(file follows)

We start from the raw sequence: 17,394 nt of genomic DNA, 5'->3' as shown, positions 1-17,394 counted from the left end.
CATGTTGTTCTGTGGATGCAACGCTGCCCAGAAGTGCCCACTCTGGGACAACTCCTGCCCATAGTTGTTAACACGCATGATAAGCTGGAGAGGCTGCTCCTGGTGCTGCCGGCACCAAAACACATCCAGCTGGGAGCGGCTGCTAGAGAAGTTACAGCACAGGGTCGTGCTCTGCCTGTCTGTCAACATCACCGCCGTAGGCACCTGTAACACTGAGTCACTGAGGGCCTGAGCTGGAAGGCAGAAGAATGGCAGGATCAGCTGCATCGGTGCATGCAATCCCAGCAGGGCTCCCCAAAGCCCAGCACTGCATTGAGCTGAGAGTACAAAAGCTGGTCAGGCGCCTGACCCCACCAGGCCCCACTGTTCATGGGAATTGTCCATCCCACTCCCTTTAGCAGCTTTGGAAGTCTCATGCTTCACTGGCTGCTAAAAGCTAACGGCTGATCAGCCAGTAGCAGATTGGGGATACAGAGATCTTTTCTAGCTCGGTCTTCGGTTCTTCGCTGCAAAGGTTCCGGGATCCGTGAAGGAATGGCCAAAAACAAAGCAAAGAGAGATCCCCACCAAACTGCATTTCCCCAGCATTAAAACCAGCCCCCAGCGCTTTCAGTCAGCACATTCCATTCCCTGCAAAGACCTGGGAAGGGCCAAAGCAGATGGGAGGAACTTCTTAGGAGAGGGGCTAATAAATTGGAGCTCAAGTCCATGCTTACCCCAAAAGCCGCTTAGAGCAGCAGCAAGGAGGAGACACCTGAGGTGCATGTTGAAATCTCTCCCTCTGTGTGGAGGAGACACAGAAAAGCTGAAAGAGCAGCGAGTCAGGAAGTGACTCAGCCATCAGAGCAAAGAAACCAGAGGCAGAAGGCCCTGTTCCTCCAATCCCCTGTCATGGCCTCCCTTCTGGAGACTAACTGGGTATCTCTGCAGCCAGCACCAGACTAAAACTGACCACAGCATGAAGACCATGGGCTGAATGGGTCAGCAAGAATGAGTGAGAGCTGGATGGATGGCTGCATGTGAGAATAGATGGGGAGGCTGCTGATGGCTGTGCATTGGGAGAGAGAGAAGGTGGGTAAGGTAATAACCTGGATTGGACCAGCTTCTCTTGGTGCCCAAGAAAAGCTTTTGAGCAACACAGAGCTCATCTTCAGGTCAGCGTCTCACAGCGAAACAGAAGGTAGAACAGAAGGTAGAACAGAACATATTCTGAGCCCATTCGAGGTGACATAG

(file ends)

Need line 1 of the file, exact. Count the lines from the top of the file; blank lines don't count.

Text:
We start from the raw sequence: 17,394 nt of genomic DNA, 5'->3' as shown, positions 1-17,394 counted from the left end.